It Could Have Been A Utopia
August 28, 2015 5:33 PM   Subscribe

Jaime Prater grew up in the Jesus People U.S.A. commune in Chicago. He set out to make a documentary about the religion, and in the process uncovered widespread sexual abuse of children in the group.
posted by chrchr (20 comments total) 17 users marked this as a favorite
 
Previously
posted by chrchr at 5:35 PM on August 28, 2015


I know people who used to live there in the aughts. :( Now they have kids.
posted by wormwood23 at 5:42 PM on August 28, 2015


Heartbreaking.

Jack Chick's comics have always suggested that Christian rock had its roots in evil. If it's true what this article says, that the Jesus freaks of JPUSA were the wellspring of Christian rock and CCM, then perhaps, in his stopped-clock way, Chick was right.
posted by Countess Elena at 6:26 PM on August 28, 2015 [4 favorites]


A religious cult environment was abusing children? Gosh, this is my surprised face.
posted by five fresh fish at 6:47 PM on August 28, 2015 [7 favorites]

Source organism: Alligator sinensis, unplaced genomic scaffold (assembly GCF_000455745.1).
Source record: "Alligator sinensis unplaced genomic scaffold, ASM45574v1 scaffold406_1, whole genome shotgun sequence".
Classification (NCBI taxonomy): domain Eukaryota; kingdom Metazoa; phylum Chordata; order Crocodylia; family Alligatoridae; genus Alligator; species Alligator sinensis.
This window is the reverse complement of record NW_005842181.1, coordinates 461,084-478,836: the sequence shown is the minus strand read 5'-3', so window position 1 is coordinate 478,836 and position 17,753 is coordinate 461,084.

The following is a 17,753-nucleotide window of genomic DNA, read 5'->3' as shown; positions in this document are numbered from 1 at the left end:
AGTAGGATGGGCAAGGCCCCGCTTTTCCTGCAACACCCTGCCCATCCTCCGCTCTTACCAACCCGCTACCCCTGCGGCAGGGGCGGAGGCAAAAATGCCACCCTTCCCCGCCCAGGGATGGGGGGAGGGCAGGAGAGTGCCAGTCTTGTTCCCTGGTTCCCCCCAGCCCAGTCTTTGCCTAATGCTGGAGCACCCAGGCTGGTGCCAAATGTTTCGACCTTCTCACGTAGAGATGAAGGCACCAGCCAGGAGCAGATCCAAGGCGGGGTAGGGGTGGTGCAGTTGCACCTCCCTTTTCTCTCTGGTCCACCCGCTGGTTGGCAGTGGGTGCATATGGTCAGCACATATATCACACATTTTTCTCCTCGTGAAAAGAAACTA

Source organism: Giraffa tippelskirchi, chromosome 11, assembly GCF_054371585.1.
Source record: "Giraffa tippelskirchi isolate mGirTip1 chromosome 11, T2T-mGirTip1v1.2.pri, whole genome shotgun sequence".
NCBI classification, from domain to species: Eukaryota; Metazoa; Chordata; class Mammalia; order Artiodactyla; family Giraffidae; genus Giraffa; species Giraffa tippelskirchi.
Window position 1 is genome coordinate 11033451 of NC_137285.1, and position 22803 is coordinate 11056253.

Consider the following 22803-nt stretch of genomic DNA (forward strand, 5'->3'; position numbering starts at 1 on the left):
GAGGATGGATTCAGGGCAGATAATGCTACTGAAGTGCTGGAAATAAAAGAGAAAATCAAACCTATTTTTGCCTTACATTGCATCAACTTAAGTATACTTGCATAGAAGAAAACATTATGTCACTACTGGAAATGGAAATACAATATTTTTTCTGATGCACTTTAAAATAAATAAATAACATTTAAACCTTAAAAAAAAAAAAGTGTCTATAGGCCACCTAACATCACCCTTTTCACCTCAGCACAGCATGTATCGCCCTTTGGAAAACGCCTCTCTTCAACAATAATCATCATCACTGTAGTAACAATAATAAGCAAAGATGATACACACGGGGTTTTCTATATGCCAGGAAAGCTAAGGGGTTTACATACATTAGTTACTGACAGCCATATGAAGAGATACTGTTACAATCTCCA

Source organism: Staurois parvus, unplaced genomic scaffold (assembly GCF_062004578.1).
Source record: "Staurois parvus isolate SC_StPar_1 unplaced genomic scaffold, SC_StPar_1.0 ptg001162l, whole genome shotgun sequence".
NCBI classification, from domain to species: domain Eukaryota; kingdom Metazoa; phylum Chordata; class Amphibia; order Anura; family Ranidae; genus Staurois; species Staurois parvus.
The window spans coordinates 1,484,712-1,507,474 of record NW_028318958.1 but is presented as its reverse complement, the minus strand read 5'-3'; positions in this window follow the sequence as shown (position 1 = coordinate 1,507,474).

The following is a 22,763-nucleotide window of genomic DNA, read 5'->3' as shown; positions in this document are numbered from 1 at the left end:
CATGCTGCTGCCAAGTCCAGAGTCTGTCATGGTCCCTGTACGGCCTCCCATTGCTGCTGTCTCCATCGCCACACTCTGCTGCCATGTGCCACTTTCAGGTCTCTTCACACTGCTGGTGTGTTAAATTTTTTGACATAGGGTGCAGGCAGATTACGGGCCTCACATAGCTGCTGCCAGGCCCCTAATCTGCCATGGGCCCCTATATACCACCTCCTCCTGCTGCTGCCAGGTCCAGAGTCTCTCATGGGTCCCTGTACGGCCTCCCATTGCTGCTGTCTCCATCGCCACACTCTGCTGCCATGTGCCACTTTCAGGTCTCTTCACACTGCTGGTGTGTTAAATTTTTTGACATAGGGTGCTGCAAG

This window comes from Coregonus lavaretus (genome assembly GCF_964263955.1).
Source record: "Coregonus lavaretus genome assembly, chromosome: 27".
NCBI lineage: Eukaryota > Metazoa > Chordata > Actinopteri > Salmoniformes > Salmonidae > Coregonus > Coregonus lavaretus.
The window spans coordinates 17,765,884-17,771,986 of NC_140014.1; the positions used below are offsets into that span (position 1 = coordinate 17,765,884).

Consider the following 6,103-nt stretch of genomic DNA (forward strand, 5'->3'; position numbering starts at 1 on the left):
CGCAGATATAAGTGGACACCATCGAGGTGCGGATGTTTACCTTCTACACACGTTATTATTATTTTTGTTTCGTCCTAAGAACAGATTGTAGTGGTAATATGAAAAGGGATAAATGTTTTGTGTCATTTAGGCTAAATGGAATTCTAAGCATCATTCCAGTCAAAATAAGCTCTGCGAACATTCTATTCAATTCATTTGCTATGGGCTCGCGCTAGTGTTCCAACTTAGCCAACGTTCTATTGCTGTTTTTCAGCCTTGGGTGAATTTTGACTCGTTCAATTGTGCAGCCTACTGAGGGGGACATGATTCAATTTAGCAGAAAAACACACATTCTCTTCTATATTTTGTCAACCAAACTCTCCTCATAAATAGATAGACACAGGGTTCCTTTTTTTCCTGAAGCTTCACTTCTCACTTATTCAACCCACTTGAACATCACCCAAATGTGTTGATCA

This is such a stereotypical description of a cult it's easy to forget this is still a horrible tragedy. Don't trust any attempt at a utopia if they let humans in.
posted by Mr.Encyclopedia at 6:49 PM on August 28, 2015 [14 favorites]


When their bus broke down in Chicago in 1973, a preacher took them in and let them stay the night in the basement of a church. Eventually they bought a nearby apartment building and christened it “Friendly Towers.”


Sexual abuse aside, there's some other stuff that's being elided in this article, because how the fuck does that happen?
posted by TheWhiteSkull at 6:56 PM on August 28, 2015 [1 favorite]


Adherants gave all their possessions to the church when they joined, so that's how.
posted by chrchr at 7:03 PM on August 28, 2015 [4 favorites]


So many stories like this, and of course in perfectly "normal" churches like the one I went to as a kid, stuff happens too. Not to me, thankfully; I was lucky.

The further I get from Christianity, the more I wonder how much evil has been done under cover of the idea of obedient submission--to a higher power, the Lord's will, God's representatives, the "voice in your heart" that exists because you've had the rules drilled into you over and over. I remember feeling guilty about my skepticism but also knowing deep inside that I needed to hold on to myself, not lose myself in the will of the group or the pastor.